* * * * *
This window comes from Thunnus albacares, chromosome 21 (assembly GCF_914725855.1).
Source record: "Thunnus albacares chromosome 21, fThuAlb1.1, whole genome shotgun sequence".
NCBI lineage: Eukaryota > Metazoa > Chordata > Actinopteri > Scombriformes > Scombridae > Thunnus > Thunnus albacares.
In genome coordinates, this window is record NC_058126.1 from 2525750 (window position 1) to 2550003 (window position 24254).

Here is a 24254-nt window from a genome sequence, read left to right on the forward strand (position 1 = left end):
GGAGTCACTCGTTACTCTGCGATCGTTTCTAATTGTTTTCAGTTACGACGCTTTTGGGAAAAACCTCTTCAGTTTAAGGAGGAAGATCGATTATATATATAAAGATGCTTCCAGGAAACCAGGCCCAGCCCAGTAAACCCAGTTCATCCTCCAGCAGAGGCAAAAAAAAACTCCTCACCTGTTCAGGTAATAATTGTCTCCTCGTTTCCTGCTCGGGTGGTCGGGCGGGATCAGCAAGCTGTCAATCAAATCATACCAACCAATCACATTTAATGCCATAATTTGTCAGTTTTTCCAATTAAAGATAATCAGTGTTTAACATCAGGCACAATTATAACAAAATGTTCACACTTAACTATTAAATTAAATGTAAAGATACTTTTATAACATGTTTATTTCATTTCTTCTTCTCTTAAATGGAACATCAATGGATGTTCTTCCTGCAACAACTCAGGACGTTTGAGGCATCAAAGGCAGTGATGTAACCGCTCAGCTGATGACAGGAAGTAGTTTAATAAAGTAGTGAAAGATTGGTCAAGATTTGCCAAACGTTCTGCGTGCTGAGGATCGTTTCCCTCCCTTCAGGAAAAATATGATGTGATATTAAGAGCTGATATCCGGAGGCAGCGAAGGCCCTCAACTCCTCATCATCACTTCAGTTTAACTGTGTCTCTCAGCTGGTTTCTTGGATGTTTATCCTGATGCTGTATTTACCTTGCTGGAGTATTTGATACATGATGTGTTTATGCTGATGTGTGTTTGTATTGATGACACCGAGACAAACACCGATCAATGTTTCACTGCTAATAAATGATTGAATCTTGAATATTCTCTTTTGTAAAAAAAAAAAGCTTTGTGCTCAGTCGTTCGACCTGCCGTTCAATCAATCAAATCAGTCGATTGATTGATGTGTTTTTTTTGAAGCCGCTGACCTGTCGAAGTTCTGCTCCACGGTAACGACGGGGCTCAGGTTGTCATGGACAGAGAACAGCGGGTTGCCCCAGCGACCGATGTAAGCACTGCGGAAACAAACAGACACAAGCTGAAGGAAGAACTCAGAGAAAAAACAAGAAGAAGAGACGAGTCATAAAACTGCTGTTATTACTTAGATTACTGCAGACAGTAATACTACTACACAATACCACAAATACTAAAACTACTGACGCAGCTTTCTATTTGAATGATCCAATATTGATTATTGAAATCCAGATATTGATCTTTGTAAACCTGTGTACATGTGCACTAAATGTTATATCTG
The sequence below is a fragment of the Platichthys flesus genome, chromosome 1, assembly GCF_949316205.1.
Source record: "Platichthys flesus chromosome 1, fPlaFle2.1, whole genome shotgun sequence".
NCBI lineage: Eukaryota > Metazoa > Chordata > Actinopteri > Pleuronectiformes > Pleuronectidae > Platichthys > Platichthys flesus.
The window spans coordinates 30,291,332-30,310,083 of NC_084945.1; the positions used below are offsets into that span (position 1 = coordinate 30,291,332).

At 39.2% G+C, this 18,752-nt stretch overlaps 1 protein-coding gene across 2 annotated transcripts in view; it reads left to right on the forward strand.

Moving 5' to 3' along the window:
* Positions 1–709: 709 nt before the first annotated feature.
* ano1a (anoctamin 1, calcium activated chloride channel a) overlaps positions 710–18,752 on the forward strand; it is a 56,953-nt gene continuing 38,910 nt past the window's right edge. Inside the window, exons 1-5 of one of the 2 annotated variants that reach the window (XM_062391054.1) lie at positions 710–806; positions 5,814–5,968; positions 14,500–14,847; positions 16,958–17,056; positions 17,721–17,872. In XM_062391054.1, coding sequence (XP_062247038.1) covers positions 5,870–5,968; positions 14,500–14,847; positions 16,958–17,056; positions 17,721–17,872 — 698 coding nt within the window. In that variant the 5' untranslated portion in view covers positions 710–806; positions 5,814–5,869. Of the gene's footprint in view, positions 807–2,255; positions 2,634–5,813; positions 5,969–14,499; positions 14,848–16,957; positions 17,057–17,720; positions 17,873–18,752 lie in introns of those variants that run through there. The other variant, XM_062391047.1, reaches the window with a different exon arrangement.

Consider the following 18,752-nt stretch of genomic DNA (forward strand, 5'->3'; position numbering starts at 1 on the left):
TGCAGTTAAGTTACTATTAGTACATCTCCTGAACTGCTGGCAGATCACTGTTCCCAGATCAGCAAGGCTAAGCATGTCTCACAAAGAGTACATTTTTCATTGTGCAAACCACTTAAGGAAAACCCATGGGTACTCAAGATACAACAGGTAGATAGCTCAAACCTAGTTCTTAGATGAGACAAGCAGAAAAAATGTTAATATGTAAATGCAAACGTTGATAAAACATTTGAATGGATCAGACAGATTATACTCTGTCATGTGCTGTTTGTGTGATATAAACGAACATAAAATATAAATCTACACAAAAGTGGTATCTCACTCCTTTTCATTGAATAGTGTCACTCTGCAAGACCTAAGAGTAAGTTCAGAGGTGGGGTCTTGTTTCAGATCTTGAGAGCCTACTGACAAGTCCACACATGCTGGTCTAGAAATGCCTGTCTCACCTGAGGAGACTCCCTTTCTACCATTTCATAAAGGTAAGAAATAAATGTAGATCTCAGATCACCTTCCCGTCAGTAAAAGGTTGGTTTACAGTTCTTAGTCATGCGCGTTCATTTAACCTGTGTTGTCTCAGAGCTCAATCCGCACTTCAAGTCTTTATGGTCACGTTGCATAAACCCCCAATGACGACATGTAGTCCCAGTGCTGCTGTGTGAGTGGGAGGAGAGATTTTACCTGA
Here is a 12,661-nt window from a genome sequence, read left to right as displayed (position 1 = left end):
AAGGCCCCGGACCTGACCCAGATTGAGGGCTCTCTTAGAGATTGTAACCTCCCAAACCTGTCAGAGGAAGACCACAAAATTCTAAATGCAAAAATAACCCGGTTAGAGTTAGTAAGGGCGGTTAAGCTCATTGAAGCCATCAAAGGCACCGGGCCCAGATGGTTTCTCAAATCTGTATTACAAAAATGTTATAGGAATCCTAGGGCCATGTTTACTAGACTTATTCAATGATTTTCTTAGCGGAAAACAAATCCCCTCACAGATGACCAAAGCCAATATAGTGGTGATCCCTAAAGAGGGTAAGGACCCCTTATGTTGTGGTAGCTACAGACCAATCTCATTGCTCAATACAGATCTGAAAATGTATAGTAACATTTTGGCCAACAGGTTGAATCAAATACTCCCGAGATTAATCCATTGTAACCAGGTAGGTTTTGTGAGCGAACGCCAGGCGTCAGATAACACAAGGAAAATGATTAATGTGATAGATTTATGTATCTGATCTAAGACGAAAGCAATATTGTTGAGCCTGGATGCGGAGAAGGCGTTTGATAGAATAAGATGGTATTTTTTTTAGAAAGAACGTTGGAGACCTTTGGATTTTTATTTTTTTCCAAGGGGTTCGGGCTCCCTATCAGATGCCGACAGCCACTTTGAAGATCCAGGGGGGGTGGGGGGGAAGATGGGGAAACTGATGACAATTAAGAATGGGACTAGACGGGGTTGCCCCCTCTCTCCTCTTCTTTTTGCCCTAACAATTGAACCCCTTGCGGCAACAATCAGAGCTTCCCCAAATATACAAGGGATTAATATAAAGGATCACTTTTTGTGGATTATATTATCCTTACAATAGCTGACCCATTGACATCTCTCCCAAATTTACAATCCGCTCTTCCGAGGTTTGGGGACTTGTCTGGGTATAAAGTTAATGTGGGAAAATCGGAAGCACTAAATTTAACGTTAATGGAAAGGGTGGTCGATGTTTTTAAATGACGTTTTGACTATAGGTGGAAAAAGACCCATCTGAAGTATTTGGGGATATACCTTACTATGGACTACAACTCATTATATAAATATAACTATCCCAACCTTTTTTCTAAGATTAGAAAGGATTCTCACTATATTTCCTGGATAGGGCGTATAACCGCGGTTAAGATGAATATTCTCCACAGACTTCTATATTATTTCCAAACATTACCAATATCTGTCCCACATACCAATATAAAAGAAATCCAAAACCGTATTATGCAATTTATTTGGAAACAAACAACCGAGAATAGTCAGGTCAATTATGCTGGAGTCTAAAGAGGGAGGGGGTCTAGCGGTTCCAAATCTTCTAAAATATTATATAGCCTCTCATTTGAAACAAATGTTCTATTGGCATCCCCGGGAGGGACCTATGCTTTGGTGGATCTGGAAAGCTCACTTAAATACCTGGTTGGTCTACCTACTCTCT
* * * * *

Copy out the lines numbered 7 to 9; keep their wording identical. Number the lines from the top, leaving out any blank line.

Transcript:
The sequence below is a fragment of the Platichthys flesus genome, chromosome 1, assembly GCF_949316205.1.
Source record: "Platichthys flesus chromosome 1, fPlaFle2.1, whole genome shotgun sequence".
NCBI lineage: Eukaryota > Metazoa > Chordata > Actinopteri > Pleuronectiformes > Pleuronectidae > Platichthys > Platichthys flesus.